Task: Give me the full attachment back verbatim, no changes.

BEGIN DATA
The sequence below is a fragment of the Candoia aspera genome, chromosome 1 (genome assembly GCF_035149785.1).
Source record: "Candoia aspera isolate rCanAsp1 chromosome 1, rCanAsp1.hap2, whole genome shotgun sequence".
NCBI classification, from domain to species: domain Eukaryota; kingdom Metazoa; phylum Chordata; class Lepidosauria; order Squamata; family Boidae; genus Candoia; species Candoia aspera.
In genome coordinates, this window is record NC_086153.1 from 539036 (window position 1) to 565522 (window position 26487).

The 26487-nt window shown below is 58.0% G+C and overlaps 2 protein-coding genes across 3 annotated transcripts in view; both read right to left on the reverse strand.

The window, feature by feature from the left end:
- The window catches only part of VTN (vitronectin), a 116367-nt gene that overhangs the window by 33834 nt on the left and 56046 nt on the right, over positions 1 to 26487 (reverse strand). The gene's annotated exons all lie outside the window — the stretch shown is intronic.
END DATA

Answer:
The sequence below is a fragment of the Candoia aspera genome, chromosome 1 (genome assembly GCF_035149785.1).
Source record: "Candoia aspera isolate rCanAsp1 chromosome 1, rCanAsp1.hap2, whole genome shotgun sequence".
NCBI classification, from domain to species: domain Eukaryota; kingdom Metazoa; phylum Chordata; class Lepidosauria; order Squamata; family Boidae; genus Candoia; species Candoia aspera.
In genome coordinates, this window is record NC_086153.1 from 539036 (window position 1) to 565522 (window position 26487).

The 26487-nt window shown below is 58.0% G+C and overlaps 2 protein-coding genes across 3 annotated transcripts in view; both read right to left on the reverse strand.

The window, feature by feature from the left end:
- The window catches only part of VTN (vitronectin), a 116367-nt gene that overhangs the window by 33834 nt on the left and 56046 nt on the right, over positions 1 to 26487 (reverse strand). The gene's annotated exons all lie outside the window — the stretch shown is intronic.